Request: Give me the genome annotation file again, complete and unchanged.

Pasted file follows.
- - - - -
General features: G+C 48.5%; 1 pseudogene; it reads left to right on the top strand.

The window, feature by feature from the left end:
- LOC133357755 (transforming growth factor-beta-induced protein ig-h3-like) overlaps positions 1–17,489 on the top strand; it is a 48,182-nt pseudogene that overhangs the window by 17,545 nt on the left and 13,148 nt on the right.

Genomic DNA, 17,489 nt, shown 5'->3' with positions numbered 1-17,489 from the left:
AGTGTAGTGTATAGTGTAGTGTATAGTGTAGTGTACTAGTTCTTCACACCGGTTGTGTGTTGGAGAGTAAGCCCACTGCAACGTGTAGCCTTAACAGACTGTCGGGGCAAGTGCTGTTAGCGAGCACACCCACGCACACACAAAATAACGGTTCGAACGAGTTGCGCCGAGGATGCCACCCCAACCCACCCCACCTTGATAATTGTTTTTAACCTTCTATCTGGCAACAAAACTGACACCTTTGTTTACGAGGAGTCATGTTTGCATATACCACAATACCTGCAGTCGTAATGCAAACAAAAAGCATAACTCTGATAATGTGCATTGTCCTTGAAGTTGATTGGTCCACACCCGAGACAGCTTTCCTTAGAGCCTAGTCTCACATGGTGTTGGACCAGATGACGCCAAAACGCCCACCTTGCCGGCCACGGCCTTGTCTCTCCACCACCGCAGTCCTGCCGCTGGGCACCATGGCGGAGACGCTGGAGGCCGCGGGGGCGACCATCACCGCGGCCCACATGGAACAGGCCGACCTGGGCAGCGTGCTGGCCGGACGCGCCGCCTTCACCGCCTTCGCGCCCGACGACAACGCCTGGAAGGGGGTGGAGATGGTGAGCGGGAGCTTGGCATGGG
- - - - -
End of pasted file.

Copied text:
General features: G+C 48.5%; 1 pseudogene; it reads left to right on the top strand.

The window, feature by feature from the left end:
- LOC133357755 (transforming growth factor-beta-induced protein ig-h3-like) overlaps positions 1–17,489 on the top strand; it is a 48,182-nt pseudogene that overhangs the window by 17,545 nt on the left and 13,148 nt on the right.

Genomic DNA, 17,489 nt, shown 5'->3' with positions numbered 1-17,489 from the left:
AGTGTAGTGTATAGTGTAGTGTATAGTGTAGTGTACTAGTTCTTCACACCGGTTGTGTGTTGGAGAGTAAGCCCACTGCAACGTGTAGCCTTAACAGACTGTCGGGGCAAGTGCTGTTAGCGAGCACACCCACGCACACACAAAATAACGGTTCGAACGAGTTGCGCCGAGGATGCCACCCCAACCCACCCCACCTTGATAATTGTTTTTAACCTTCTATCTGGCAACAAAACTGACACCTTTGTTTACGAGGAGTCATGTTTGCATATACCACAATACCTGCAGTCGTAATGCAAACAAAAAGCATAACTCTGATAATGTGCATTGTCCTTGAAGTTGATTGGTCCACACCCGAGACAGCTTTCCTTAGAGCCTAGTCTCACATGGTGTTGGACCAGATGACGCCAAAACGCCCACCTTGCCGGCCACGGCCTTGTCTCTCCACCACCGCAGTCCTGCCGCTGGGCACCATGGCGGAGACGCTGGAGGCCGCGGGGGCGACCATCACCGCGGCCCACATGGAACAGGCCGACCTGGGCAGCGTGCTGGCCGGACGCGCCGCCTTCACCGCCTTCGCGCCCGACGACAACGCCTGGAAGGGGGTGGAGATGGTGAGCGGGAGCTTGGCATGGG